Written by Emanuela Marsura, a schoolteacher from Italy. Emanuela is interested in reviving the old-time games of childhood. A time when all children would play outside together, regardless of age. A time when most games were played with inexpensive objects that everyone can easily find.
Courtyards used to be filled with the games and voices of boys and girls of all ages, the smallest kids following the biggest, teacher and student together in the art of learning.
They played the Game of 4 Corners with trees marking the boundaries, at hiding-go-seek behind hedges, at dodgeball, tag and Prisonball with a line traced with the foot, at balls thrown against house walls. They jumped to the rhythm of the jump rope and to chants. They ran barefoot to escape the hunter on duty, whoever was “It”.
The courtyard is the natural setting for games. The gravel offers the possibility of the finest summer games, as do sandy beaches. In both places, one can play the game of marbles or “quercetti.” Even adults love this game!
What’s Needed to Play:
1. A big sandy or pebbly space on which to construct a track. If you’re on a beach, it can be made by having the child drag their legs or backside in the sand to make a circuit. They can use their heels in gravel. It should be a long track with curves, with hills and valleys, and with raised edges or it can be very simple, but no matter what, it should have a hole that serves as the finish line.
You can see a track being made in this photo below…
You can see a huge track in the video below…
2. Marbles are also needed, one per player, of which there are different types depending upon the terrain you’re playing on:
The marble ball, can be created by hand-sculpting clay and baking it in the oven. It might not be perfectly round and therefore it’ll create many variations in its trajectory during the game. Or else you can use a glass marble, either with colored swirls inside or just one color. A “marble” for the beach is usually bigger, lighter and made of plastic. These are found in Italy, with two hemispheres, one in color and the other clear, containing an image inside of a cyclist or other athletic champion. A ping pong ball might be a good substitute.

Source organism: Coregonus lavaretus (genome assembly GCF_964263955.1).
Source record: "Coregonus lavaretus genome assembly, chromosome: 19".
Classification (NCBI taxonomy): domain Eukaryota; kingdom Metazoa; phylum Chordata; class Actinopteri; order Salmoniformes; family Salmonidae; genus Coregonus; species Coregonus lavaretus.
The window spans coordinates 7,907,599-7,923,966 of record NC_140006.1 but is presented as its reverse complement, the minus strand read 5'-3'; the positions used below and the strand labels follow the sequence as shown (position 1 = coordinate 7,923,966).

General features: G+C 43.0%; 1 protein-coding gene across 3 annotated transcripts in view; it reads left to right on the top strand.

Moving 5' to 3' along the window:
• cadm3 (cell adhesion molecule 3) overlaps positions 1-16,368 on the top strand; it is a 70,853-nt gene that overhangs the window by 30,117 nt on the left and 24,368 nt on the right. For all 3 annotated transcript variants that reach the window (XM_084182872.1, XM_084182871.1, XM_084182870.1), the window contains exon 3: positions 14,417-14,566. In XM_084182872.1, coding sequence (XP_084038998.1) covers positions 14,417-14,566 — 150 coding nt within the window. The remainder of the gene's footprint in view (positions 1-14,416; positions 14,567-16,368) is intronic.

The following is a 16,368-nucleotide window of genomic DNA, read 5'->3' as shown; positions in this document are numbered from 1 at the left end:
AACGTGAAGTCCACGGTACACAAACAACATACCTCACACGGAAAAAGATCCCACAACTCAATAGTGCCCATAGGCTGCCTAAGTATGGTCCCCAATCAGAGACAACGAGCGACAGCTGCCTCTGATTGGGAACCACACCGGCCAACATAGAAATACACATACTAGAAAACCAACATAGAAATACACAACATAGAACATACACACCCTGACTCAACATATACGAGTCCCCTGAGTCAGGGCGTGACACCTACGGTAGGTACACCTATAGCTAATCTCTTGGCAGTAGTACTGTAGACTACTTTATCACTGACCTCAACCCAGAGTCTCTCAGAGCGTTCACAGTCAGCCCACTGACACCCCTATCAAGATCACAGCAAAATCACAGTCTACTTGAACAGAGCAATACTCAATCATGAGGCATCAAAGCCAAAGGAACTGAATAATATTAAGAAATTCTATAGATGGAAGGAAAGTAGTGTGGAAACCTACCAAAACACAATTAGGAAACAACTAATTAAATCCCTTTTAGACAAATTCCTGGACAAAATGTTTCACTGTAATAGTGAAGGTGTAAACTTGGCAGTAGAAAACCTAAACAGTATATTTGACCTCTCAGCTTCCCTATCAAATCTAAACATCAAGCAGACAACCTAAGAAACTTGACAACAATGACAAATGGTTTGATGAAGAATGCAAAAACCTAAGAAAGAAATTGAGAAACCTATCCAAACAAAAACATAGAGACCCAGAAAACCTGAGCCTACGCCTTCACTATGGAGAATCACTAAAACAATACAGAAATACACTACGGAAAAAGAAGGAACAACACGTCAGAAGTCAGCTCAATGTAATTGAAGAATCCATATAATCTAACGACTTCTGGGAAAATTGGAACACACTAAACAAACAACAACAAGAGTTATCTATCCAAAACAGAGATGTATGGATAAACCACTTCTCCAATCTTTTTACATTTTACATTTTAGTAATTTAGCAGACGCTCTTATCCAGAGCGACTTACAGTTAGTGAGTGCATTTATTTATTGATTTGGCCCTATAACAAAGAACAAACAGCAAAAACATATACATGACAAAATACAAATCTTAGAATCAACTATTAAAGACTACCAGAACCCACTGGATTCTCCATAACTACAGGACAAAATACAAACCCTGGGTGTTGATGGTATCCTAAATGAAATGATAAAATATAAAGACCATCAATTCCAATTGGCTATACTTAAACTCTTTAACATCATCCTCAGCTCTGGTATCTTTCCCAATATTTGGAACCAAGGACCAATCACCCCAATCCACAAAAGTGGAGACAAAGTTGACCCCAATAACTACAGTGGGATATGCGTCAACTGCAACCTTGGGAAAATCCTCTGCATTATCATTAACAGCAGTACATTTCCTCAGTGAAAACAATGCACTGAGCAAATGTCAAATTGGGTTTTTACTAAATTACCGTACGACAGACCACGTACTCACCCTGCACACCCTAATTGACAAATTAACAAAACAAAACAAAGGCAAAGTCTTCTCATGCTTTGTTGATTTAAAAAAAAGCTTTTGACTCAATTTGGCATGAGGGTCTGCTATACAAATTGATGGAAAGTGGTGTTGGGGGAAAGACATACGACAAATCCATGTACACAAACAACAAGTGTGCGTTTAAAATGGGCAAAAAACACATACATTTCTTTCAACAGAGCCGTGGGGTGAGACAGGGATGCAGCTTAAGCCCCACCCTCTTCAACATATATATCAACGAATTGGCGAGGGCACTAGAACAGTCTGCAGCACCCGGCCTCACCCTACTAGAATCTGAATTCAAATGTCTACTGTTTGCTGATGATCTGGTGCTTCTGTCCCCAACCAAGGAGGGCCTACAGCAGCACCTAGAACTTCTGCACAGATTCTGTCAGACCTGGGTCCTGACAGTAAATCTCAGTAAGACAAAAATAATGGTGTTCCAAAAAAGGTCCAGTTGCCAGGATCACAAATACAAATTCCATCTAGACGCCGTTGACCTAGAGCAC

1. You need anywhere from 2 – 10 or even 15 players.
2. Agree beforehand on the number of rounds.
3. Each player on their turn launches their own marble by flicking the middle or index finger against the thumb and into the marble.
4. To pass around the bends, position your wrist on the raised edges of the track and then flick the marble.
5. If the marble leaves the track, return the marble from where you launched it. The next player gets to go.
6. If a marble is hit by another marble it becomes the property of the one who hit it.
7. The winner is the first one to arrive at the end of the track or who finishes the predetermined amount of rounds while taking the biggest number of marbles during the game.
Each player should pick a marble and let the games commence!
Many thanks to Emanuela Marsura for explaining how the Game of Marbles is played in Italy! A longer version of this article was first published in Italian in Emanuela Marsura’s section of QualBuonVento magazine.
Photo of Marbles by Joe Mabel, cc.
This article was posted on Tuesday, March 13th, 2018 at 7:14 pm and is filed under Countries & Cultures, Games Around the World, Italian Game of Marbles, Italy. You can follow any responses to this entry through the RSS 2.0 feed. You can leave a response, or trackback from your own site.
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